I had heard two days prior about the hills of this race and I will admit that they really got into my head.  They are indeed challenging but not too daunting. I had gotten another massage the night before this race as I was doing what I could to keep my body in check. I had been driving solo for approximately 500 miles between all the races but that was after I had already driven another 500 miles plus in the four days before as I toured Vermont. In addition, I was driving more than you would think because I was doing this ultradorky thing of trying to knock out counties in the United States I had never been to.  Fortunately I had a hybrid car that was giving me over 50 miles to the gallon. I figured I was out this way, I might as well kill two birds. I am happy to say that I closed out Vermont, Connecticut and Rhode Island. Once I visit the island counties which house of Nantucket and Martha's Vineyard, Massachusetts will be completed. Have I mentioned I am single?

I wished A.J. good luck on his victory and then fell into the rapidly-becoming-familiar position of watching him disappear into the distance. After two loops, I was surprised that an older gentleman was sticking pretty close behind me. The next loop he had halved that distance. By the fourth loop he was in my back pocket.

As we created the big hill, which was just about at the end of each loop, a car came zooming into the parking lot we were running in and, apparently trying to make his tee time with the Pope, the driver decided that if he hit me, that was collateral damage. Luckily I jumped out of his way just in time, which was an amazing display of dexterity here 5.75 half-marathons in. As the older chap behind me, Antonio, shook his head at the driver, I fell back for half a second to collect my wits. Antonio was now in second place as we hit the mat to begin the fifth loop. Adrenaline coursed through me and I soon passed Antonio again. On that previous loop I had actually felt a twinge in my calf muscle and slowed a good twenty seconds or so per mile. But here the pain was gone and I wanted second place. So I took off.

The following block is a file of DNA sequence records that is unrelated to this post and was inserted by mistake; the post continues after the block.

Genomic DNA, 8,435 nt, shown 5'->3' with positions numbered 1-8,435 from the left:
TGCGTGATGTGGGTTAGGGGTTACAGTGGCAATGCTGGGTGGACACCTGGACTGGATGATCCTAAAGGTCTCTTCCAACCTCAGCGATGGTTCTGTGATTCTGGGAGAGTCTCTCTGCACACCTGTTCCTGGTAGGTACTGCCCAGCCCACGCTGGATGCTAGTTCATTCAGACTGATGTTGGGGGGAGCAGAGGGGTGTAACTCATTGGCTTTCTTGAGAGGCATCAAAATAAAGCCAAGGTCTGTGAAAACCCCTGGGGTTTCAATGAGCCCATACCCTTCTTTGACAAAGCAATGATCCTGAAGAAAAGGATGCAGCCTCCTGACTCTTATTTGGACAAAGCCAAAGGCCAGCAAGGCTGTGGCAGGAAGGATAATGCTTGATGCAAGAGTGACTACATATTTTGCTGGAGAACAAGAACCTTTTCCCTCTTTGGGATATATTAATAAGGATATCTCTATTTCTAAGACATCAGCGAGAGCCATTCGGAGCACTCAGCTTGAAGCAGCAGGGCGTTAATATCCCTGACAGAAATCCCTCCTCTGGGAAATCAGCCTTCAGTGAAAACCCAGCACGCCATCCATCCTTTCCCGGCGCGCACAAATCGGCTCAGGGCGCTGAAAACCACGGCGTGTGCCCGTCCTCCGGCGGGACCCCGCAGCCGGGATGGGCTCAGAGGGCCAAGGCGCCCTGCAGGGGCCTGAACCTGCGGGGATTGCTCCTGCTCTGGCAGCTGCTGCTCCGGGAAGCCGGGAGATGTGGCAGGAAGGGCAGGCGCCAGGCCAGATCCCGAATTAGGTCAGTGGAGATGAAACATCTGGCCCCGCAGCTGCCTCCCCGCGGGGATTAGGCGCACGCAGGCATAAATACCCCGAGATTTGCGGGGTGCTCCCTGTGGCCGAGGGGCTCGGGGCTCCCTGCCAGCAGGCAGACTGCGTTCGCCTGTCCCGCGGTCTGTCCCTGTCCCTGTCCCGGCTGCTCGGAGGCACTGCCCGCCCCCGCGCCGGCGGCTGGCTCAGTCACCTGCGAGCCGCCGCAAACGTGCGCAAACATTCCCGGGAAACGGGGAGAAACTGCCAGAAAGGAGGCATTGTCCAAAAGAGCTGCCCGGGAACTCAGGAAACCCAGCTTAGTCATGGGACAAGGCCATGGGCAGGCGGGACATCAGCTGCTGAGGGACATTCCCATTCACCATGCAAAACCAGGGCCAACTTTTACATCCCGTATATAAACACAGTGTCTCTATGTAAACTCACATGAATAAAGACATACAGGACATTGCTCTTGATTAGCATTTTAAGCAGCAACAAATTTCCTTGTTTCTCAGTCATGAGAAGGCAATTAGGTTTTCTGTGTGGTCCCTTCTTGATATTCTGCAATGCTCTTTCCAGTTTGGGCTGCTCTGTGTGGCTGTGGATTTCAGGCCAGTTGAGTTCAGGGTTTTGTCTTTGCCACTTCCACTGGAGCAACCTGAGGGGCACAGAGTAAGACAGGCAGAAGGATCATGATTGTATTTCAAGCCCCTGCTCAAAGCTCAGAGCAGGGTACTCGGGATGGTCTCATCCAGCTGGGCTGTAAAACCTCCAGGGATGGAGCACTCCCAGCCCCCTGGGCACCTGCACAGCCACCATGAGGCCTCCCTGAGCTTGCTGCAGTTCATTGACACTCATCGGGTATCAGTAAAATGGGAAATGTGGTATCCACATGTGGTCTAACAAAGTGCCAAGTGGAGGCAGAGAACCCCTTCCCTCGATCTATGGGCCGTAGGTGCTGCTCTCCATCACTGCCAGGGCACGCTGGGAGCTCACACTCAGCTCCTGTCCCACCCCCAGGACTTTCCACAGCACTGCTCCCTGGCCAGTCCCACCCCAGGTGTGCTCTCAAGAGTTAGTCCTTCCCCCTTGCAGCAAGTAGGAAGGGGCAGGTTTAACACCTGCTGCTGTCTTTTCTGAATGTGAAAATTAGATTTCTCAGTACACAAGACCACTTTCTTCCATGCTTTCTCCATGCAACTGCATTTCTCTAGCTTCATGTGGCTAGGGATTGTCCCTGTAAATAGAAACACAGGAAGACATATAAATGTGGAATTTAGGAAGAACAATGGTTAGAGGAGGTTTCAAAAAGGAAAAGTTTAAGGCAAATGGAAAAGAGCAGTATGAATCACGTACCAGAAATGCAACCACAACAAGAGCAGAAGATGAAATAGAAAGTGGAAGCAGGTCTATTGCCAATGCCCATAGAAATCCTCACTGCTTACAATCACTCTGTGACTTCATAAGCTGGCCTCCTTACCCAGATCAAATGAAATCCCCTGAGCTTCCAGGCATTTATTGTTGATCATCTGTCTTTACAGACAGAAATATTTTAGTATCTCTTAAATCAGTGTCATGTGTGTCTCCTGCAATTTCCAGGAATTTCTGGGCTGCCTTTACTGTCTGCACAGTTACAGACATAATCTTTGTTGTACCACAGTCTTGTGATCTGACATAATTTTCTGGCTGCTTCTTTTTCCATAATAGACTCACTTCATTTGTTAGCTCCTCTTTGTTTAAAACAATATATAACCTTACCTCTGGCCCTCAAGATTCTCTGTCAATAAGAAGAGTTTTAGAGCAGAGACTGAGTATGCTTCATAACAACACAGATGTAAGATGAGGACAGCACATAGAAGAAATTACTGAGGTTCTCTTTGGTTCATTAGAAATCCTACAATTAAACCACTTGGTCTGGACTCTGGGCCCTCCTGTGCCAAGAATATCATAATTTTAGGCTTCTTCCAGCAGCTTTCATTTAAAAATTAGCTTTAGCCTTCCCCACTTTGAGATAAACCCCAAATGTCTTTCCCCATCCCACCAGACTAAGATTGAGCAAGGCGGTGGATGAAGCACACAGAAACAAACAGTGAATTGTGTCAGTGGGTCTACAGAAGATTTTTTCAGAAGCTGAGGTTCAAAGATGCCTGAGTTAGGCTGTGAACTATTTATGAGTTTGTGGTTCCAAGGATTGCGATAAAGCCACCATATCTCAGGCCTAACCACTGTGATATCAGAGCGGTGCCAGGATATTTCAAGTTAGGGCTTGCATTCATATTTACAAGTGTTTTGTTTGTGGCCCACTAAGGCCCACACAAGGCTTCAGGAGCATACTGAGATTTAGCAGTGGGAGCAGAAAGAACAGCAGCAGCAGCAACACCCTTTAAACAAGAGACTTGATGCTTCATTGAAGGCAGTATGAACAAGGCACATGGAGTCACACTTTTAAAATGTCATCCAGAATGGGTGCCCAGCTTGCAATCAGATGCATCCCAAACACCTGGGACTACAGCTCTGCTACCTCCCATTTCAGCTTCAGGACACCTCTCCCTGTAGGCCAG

Antonio would tell me later that I had been running a perfect pace for him (I am so glad I could help all these people with my unplanned pacing efforts!) and he thought he might have a shot at taking me on the last lap but I zoomed away. In fact, my fastest two miles of the entire day were the last two. I closed it out in decent fashion taking 2nd place for the fourth straight day in a time of 1:38:25, my second slowest of the week.